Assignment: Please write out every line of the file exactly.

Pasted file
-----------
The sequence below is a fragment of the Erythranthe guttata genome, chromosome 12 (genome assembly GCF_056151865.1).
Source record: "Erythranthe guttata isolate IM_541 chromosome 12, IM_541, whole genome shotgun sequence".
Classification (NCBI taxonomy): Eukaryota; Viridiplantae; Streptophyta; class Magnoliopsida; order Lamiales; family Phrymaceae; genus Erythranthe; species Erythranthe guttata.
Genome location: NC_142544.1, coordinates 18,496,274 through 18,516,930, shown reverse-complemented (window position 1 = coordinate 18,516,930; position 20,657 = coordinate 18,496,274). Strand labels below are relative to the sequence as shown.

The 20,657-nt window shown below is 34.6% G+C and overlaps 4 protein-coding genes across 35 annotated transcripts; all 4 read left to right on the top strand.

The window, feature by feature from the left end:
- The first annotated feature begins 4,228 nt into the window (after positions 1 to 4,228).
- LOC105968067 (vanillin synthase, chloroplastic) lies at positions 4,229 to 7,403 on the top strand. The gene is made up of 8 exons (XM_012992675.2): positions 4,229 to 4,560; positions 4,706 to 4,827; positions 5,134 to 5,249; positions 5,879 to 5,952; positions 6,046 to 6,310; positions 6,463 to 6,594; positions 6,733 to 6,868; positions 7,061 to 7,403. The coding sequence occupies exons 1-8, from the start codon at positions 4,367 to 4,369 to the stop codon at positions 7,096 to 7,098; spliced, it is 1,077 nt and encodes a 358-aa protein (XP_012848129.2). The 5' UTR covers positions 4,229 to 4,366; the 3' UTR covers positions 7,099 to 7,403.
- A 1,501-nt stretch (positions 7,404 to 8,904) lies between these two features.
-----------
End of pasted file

The sequence below is a fragment of the Erythranthe guttata genome, chromosome 12 (genome assembly GCF_056151865.1).
Source record: "Erythranthe guttata isolate IM_541 chromosome 12, IM_541, whole genome shotgun sequence".
Classification (NCBI taxonomy): Eukaryota; Viridiplantae; Streptophyta; class Magnoliopsida; order Lamiales; family Phrymaceae; genus Erythranthe; species Erythranthe guttata.
Genome location: NC_142544.1, coordinates 18,496,274 through 18,516,930, shown reverse-complemented (window position 1 = coordinate 18,516,930; position 20,657 = coordinate 18,496,274). Strand labels below are relative to the sequence as shown.

The 20,657-nt window shown below is 34.6% G+C and overlaps 4 protein-coding genes across 35 annotated transcripts; all 4 read left to right on the top strand.

The window, feature by feature from the left end:
- The first annotated feature begins 4,228 nt into the window (after positions 1 to 4,228).
- LOC105968067 (vanillin synthase, chloroplastic) lies at positions 4,229 to 7,403 on the top strand. The gene is made up of 8 exons (XM_012992675.2): positions 4,229 to 4,560; positions 4,706 to 4,827; positions 5,134 to 5,249; positions 5,879 to 5,952; positions 6,046 to 6,310; positions 6,463 to 6,594; positions 6,733 to 6,868; positions 7,061 to 7,403. The coding sequence occupies exons 1-8, from the start codon at positions 4,367 to 4,369 to the stop codon at positions 7,096 to 7,098; spliced, it is 1,077 nt and encodes a 358-aa protein (XP_012848129.2). The 5' UTR covers positions 4,229 to 4,366; the 3' UTR covers positions 7,099 to 7,403.
- A 1,501-nt stretch (positions 7,404 to 8,904) lies between these two features.